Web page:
Recent Posts

A Conversation about Ergonomic Futures

Lafayette Anticipation associate curator Anna Colin talks to artist Tyler Coburn about Ergonomic Futures, a speculative project engaged with art, design, science, anthropology and writing. In this interview, Coburn discusses the research, production process and network of collaborators of a multilayered project ultimately concerned with the futures of humankind. Anna Colin: When one comes across your museum seats Ergonomic Futures (2016—) in contemporary art exhibitions—and soon in natural history, fine art, and anthropology museums—they look… [read more »]

nils lange + saliva : l’eau des algues

L’Eau des Algues Two alchemists already aware of each other’s Instagrams meet for the first time in a gay sauna. They are swimming; it’s the Hood By Air afterparty in Paris. They are Lukas Hofmann and Nils Amadeus Lange. Months later, they meet again. They are on the edge of yet another steaming pool; it’s the Manifesta Biennale closing event at Cabaret Voltaire. They are performing the perfume titled “L’eau des Algues.” Head notes: Zürich… [read more »]

Tough Luck | Tyler Reinhard

When life is being super unfair, just do what we all do: suffer the consequences. I wake up and the first thing I do is check my phone. A convenient euphemism for using Facebook’s machine learning techniques to discover which 300 entries are statistically most likely to stand out from the tens of thousands of brain dumps my friends and family have produced over the last 48 hours. Impressed by what Facebook provides, I think… [read more »]

America Is Hard to See: A Guide to not being depressed about US electoral politics this November

In order to make sense of state politics in the birthplace of statistical marketing and the internet, one has to be wary of the effects of these technologies on the country’s popular media. In a time when our news and advertisements are tailored to our pre-recorded political opinions, it can be especially difficult to empathize with differing political views. Likewise, learning about the histories of state politics is not encouraged by platforms that profit from… [read more »]

On self-care and the election | Eva Saelens

We can get together and laugh about it. We can heave sighs and express disbelief, but it’s never enough. This presidential election year has lasted for years, and they sit on citizens like a slick film. We feel touched by an unshakable germ, invaded by a blood-sucker, afflicted by a social cancer, drained of the plump vitality of life and the amazing liberty of choices, and transformed into a cynical, depressed shrivel. After being touched… [read more »]

Swarovski Crystal Meth at National Sawdust

Swarovski Crystal Meth, a collaboration between Ser Serpas, Daniela Czenstochowski and Gia Garrison for the National Sawdust “Selkie Series” performances, curated by Alexandra Marzella. Music composed and produced by Daniela Czenstochowski Poem by Sera Serpas Sound Edit Mateo Majluf Vocals Sera Serpas, Gia Garrison and Daniela Czenstochowski All Images Olimpia Dior i went to the desert con mi mama outlet store shopping is fried onto mi conciensa, big bags, wins bigger losses fragmented lux economy… [read more »]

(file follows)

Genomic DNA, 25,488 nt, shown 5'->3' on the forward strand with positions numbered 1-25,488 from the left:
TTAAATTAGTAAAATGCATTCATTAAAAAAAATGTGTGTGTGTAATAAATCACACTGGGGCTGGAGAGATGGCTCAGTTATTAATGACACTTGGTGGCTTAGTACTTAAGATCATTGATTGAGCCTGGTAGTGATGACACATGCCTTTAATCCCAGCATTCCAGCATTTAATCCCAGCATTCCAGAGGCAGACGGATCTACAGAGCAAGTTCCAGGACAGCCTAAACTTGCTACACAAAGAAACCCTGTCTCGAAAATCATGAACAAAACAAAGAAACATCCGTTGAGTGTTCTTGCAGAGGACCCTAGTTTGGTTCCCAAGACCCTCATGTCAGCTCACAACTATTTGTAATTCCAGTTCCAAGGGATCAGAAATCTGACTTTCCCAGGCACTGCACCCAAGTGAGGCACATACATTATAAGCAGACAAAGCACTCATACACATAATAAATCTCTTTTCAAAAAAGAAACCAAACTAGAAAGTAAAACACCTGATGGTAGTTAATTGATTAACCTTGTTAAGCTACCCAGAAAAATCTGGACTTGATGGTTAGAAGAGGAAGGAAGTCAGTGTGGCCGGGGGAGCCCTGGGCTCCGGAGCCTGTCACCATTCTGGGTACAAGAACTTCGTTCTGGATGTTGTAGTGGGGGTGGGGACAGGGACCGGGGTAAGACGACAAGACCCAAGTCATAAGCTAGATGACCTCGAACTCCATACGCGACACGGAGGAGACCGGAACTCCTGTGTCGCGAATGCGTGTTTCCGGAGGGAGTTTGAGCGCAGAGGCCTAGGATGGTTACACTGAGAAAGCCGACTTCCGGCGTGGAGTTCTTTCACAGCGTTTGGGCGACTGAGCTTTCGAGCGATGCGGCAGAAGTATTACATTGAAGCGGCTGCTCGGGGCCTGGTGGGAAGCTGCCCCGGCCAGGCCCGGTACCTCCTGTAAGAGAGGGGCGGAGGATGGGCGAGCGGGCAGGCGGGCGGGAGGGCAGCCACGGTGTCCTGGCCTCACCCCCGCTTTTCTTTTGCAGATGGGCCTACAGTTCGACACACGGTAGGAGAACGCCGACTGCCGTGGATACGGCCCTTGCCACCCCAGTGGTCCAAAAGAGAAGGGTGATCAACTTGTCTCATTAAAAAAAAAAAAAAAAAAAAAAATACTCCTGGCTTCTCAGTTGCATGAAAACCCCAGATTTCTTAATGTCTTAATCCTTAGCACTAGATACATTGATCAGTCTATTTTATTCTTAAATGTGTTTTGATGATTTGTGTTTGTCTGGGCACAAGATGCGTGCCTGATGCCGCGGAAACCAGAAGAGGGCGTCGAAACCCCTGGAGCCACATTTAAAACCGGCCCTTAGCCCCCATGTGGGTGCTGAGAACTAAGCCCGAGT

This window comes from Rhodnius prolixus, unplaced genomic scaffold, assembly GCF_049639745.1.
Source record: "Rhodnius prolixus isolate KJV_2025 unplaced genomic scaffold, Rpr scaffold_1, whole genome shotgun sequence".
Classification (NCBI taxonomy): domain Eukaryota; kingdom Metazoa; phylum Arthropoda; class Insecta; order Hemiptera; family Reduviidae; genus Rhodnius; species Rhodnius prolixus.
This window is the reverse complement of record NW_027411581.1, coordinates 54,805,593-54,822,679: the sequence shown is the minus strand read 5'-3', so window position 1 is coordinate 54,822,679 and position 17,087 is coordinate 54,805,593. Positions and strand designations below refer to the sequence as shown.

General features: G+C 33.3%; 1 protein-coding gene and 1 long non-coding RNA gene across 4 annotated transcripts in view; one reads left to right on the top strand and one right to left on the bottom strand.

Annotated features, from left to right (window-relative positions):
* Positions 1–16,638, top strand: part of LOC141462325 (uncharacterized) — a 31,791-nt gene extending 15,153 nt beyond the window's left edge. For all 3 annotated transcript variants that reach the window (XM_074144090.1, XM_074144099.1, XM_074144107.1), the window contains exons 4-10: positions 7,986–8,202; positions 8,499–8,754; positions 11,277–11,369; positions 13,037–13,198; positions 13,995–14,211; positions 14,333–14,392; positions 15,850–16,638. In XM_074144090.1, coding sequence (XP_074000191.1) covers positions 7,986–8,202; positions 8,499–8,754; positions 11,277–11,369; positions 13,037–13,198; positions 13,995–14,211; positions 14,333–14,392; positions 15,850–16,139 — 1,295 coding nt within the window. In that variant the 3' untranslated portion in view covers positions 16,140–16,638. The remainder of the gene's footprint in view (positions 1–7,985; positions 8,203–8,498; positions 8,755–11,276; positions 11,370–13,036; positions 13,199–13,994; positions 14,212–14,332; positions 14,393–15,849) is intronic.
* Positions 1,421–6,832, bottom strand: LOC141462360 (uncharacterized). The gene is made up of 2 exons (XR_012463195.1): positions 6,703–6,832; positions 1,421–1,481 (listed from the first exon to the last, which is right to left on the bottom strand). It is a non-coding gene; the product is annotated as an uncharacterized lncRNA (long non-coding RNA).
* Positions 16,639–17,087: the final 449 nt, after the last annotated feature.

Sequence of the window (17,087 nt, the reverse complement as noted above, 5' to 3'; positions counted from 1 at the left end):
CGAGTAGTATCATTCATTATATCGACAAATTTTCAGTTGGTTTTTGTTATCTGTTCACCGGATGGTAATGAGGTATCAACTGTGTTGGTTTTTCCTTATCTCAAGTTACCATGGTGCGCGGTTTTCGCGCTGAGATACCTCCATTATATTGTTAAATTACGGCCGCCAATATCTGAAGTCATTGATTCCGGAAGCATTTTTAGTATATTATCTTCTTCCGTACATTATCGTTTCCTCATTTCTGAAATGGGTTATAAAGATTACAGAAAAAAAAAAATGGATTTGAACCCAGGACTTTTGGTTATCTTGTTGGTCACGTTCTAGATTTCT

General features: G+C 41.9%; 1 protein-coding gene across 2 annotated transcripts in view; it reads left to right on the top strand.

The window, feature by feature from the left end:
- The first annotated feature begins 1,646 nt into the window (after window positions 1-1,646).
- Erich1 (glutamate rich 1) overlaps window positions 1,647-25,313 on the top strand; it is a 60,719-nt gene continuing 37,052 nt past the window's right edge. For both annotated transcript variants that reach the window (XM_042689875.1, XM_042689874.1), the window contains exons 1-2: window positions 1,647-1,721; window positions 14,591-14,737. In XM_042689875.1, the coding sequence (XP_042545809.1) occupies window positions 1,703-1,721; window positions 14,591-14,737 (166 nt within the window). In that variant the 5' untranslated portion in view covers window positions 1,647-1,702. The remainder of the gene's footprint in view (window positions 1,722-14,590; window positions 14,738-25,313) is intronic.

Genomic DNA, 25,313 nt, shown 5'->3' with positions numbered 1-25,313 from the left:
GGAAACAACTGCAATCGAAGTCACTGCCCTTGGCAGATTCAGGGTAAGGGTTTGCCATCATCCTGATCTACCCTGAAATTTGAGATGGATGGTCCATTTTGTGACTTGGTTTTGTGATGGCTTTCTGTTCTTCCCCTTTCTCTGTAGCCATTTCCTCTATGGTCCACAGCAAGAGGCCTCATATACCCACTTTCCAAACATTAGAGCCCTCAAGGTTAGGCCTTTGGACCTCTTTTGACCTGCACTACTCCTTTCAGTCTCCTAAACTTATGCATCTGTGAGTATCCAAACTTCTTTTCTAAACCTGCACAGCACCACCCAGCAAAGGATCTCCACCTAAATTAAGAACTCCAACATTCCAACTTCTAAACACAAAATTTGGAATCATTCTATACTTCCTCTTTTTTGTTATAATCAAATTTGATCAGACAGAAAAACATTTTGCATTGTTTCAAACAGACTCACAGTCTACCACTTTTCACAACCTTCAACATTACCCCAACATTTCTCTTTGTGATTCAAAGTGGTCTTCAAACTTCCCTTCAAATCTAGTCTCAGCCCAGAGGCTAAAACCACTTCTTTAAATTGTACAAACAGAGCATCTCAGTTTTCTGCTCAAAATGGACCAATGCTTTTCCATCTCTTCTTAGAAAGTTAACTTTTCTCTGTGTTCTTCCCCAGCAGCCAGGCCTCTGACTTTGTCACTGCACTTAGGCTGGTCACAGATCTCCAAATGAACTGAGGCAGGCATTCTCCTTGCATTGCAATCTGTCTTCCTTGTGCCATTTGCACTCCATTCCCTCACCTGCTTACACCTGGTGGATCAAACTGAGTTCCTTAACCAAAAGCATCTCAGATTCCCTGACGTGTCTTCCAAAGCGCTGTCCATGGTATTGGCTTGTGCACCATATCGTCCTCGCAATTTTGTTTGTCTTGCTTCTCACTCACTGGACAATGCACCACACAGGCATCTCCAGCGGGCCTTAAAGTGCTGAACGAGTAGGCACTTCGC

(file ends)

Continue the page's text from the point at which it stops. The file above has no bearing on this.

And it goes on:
Hasbeens and Willbees Auction @ Romeo Gallery

Shop items from the most recent Hasbeens and Willbees luxury auction now! Featuring Bjarne Melgaard, Bror August, Women’s History Museum, Lou Dallas, Hermes, Gautier, and more. All photography Dillon Sachs Styling Avena Gallagher Hosted by Rome Gallery NYC


What is a piece of clothing that “works”? Who is working whom? Is the one who poses the one who actually “works” hardest? The S/S 2017 collection of Berlin-based, Swedish- Vietnamese designer NHU DUONG entitled ‘WORK COLLECTION’ plays with the ideas of professionalism, leisure and appropriateness through a range of garments that are inspired by work outfits and hobby uniforms. Overalls, raw denim outfits, kung-fu pyjamas, biker pants, baggy tights and gloves, bomber-jackets, bomber suits,… [read more »]

Preparing to Welcome the Chthulucene | Agustina Zegers

Preparing to Welcome the Chthulucene is a text made up of living exercises to accompany Haraway’s theorization of the Chthulucene and her upcoming book Staying With the Trouble: Making Kin in the Chthulucene. Haraway posits that not only should we name the Anthropocene carefully (including the terms Capitalocene and Plantationocene within its narrative) but that we should also be using this crucial ecological timeframe to move towards a dynamically multi-species, “sym-chtonic“, sym-poietic future: the Chthulucene.… [read more »]

Laboria Cuboniks in Conversation

Laboria Cuboniks is currently a group of 6 women working together online to redefine a feminism adequate to the twenty-first century. They collectively wrote Xenofeminsim: A Politics for Alienation in 2014. Here, in conversation with Postcontemporary Issue guest editors Armen Avanessian and Suhail Malik they discuss the dissatisfactions and limitations of historical feminism and the importance of theorizing “the future” as a feminist project. Armen Avanessian and Suhail Malik: The initial formulation of your political… [read more »]